[Dailydave] CVSS is the worst compression algorithm ever

Adrian Sanabria adrian.sanabria at gmail.com
Thu Jan 10 16:02:15 UTC 2019

Okay, we keep touching on this point, that CVSS isn't intended to score
risk, just vulnerability severity. I'm having a hard time seeing what value
there is in having a vulnerability score that doesn't reflect risk. What
use does it have?

Or is that exactly what we're saying? That since it doesn't reflect risk,
it's essentially useless. If that's the conclusion, I'm on the same page.


On Thu, Jan 10, 2019, 9:56 AM Wim Remes <wremes at gmail.com wrote:

> Hi,
> Bruce really hits the nail on the head here. CVSS != Risk. To broaden that
> discussion and not waste too many words, I’ll reference FAIR (Factor
> Analysis of Information Risk, https://www.fairinstitute.org/what-is-fair)
> to indicate where “Vulnerability” contributes to an eventual quantitative
> risk valuation.
> I also always considered CVSS scoring to be qualitative instead of
> quantitative and the numbers to be ordinal. That makes them fine for
> ranking vulnerability, but horrible to perform math on (Jet Fuel x Peanut
> Butter = Shiny — hi Alex Hutton!).
> That said, it all boils down to a point I’ve been rapping on about for a
> long long time now. Organizations should not expect third party penetration
> testers to make an accurate assessment of risk. The data provided by a
> third party penetration tester should feed into your risk management
> framework, that is also fed with internally acquired business data, to
> produce (or adjust) a risk valuation. It would be helpful if we, as
> consultants, wouldn’t pretend that we (a) can come up with any form of
> credible risk score during such assessments and (b) are delivering scoring
> that can help with prioritization in a business context without additional
> effort on the client side. On the other hand, clients that have a risk
> management framework that can actually take vulnerability scores and use
> them to generate risk scores should be clear in what they expect from us.
> If you are asked, whether in an RFP or an SoW, to produce a risk score for
> your findings at the very least you should be returning a question for
> asset valuation and threat community descriptions.
> Cheers,
> Wim
> On 8 Jan 2019, at 18:33, Monroe, Bruce <bruce.monroe at intel.com> wrote:
> Hi Dave,
> I participate on the CVSS SIG being ran out of FIRST that is working on
> improvements to CVSS. So do a number of people out of CERT CC, NIST,
> MITRE along with a good representation of industry. A number of us
> provided feedback on this paper. CVSS is for scoring the severity of a
> vulnerability. CVSS does not = Risk.
> My understanding is there is a number of government entities that believe
> CVSS does = Risk and are using it in a vacuum for that purpose. While the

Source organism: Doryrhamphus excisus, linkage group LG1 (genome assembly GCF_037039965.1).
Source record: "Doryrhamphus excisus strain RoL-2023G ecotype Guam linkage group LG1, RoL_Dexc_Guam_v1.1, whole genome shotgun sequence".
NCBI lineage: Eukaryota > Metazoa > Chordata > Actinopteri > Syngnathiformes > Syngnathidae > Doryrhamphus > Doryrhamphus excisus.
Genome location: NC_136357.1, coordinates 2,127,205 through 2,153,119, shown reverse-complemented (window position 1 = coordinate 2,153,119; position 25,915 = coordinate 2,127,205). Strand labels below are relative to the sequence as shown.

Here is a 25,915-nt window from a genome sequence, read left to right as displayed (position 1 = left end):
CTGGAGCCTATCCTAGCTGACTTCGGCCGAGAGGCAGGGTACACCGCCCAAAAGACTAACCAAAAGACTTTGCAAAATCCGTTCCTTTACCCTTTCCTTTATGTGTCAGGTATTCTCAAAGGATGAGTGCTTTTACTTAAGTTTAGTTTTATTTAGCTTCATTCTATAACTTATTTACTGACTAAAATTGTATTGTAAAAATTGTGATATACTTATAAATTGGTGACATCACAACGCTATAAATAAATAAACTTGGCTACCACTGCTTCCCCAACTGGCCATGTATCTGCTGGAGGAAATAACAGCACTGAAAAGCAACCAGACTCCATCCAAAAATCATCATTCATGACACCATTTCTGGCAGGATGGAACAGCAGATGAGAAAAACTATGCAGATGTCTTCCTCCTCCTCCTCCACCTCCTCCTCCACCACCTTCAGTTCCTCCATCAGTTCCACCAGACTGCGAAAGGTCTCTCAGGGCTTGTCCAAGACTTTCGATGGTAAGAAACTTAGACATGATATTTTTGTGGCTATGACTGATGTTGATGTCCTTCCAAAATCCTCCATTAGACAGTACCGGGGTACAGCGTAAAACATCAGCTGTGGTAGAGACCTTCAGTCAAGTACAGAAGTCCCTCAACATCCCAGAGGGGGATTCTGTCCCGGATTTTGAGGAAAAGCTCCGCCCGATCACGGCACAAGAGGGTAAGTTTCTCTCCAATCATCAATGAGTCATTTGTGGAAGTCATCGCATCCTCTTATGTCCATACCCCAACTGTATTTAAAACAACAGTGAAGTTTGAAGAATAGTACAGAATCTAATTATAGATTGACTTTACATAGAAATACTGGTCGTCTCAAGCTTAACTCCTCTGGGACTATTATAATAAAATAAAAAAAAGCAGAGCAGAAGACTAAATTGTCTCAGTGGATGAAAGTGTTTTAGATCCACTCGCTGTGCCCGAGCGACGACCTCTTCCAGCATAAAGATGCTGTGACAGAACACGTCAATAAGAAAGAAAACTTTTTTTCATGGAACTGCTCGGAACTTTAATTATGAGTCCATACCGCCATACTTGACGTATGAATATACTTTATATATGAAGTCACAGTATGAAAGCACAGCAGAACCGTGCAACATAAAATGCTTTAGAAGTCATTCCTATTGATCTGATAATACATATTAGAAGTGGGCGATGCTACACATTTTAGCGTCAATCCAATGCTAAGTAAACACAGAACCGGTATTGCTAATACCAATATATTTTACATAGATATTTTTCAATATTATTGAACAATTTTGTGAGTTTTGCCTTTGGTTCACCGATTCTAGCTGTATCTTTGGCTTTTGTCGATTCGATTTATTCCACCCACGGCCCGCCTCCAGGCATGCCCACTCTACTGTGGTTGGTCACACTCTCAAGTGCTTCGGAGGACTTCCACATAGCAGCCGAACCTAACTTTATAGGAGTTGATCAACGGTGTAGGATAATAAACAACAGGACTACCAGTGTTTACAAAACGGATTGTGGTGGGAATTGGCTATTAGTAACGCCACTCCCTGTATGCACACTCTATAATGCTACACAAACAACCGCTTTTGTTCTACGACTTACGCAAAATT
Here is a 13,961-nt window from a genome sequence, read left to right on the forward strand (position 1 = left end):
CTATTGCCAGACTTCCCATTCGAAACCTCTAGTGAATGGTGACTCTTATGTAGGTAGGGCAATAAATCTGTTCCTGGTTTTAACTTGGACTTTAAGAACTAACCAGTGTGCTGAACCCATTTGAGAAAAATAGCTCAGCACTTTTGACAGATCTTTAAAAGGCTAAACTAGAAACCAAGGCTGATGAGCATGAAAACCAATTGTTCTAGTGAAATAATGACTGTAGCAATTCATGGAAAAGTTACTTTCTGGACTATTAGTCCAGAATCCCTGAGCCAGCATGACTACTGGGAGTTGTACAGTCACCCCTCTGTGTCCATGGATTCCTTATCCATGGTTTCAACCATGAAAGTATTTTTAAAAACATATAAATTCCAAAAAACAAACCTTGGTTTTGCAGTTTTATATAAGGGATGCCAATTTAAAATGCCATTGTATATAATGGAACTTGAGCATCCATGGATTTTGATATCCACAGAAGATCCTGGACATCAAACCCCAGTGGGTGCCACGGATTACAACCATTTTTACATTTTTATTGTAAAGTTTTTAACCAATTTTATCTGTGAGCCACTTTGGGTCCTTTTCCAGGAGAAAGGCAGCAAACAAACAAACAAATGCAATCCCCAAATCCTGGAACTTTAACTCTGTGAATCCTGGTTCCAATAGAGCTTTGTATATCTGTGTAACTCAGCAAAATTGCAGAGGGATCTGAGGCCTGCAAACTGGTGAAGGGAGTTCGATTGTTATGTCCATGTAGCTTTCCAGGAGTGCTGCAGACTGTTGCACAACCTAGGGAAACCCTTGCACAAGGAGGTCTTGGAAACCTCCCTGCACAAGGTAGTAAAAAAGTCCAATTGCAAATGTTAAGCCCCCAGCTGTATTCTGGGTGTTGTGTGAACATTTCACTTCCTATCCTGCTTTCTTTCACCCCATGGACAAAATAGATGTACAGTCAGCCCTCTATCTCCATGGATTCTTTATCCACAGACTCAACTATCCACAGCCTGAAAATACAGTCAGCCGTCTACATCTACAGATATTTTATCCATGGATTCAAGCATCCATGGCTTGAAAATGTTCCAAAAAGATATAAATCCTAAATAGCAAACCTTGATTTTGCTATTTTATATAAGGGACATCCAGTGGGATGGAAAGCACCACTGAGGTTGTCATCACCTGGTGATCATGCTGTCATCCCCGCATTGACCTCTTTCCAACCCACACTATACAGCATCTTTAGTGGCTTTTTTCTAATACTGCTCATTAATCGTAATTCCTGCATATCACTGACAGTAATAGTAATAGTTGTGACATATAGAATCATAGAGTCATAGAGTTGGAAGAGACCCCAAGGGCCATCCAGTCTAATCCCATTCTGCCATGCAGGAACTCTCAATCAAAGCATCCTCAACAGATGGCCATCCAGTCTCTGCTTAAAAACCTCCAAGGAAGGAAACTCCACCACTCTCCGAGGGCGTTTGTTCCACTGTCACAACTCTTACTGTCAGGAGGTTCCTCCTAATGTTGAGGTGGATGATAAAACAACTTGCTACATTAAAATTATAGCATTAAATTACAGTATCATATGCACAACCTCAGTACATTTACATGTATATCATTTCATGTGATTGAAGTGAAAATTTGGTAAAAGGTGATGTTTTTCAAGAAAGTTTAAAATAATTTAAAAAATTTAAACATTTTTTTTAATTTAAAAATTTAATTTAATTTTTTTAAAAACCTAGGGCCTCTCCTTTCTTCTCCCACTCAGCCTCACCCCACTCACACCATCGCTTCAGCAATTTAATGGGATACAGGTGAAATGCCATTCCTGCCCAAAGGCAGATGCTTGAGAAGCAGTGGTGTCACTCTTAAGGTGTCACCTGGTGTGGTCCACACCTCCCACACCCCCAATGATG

> CVSS score is a single component - you also must look at how the vulnerable
> component is deployed, controls in place, value of asset, patching windows,
> likelihood of exploit,ect…there is a lot that goes into determining risk.
> The fact that various USG entities is using CVSS wrong is an education
> issue imo. Yes CVSS has it’s issues with some of it’s elements being
> subjective eye of the beholder type items but that isn’t the reason for
> this paper…they’ve got USG people using it in a vacuum when it’s only a
> single element of determining your orgs risk due to a vulnerability. That
> isn’t a CVSS problem that’s a vulnerability management 101 problem.
> Regards,
> Bruce
> Intel PSIRT
> Opinions expressed are my own and may not reflect those of my employer.
> *From:* Dailydave <dailydave-bounces at lists.immunityinc.com> *On
> Behalf Of *Dave Aitel
> *Sent:* Tuesday, January 08, 2019 8:14 AM
> *To:* dailydave at lists.immunityinc.com
> *Subject:* [Dailydave] CVSS is the worst compression algorithm ever
> I wanted to take a few minutes and do a quick highlight of a paper from
> CMU-CERT which I think most people have missed out on:
> https://resources.sei.cmu.edu/asset_files/WhitePaper/2018_019_001_538372.pdf
> Towards Improving CVSS - resources.sei.cmu.edu
> <https://resources.sei.cmu.edu/asset_files/WhitePaper/2018_019_001_538372.pdf>
> resources.sei.cmu.edu
> REV-03.18.2016.0 Distribution Statement A: Approved for Public Release;
> Distribution Is Unlimited TOWARDS IMPROVING CVSS
> It's almost as funny a read as their previous best work on how "clientless
> HTTPS VPNs are insanely dumb <https://www.kb.cert.org/vuls/id/261869/> what were
> you thinking omg?"
> They use a ton of big words in the paper to call CVSS out and give it a
> shellacking. Like most of you, we have extensive use of CVSS in our
> consulting practice and I've seen this stuff first hand. CVSS is of course
> just a buggy compression algorithm for taking complex qualitative data and
> then putting it on a number line. The paper has three angles here:
>    1. Qualitative mappings into quantitative numbers are a silly thing to
>    do, like people trying to do "social science" by using SurveyMonkey.
>    2. We're pretty sure that the compression algorithm is not, in fact,
>    putting higher risk items as bigger numbers, which is the whole point of
>    the thing.
>    3. Nobody is applying this in any sort of consistent way (which is
>    probably impossible) which is ALSO the whole point of the thing.
> It's fine to have a lossy compression algorithm that emphasizes certain
> aspects of the input signal over others, of course, but an additional
> CERT/CC critique is we have no reason to think CVSS does this in any useful
> way.
> There's definitely people in the CVSS process (who I will avoid calling
> out by name) who think ANY quantization is good. But read the paper and
> decide for yourself - because these are probably serious issues that are
> turning your entire risk org into a Garbage-In-Garbage-Out org...
> -dave
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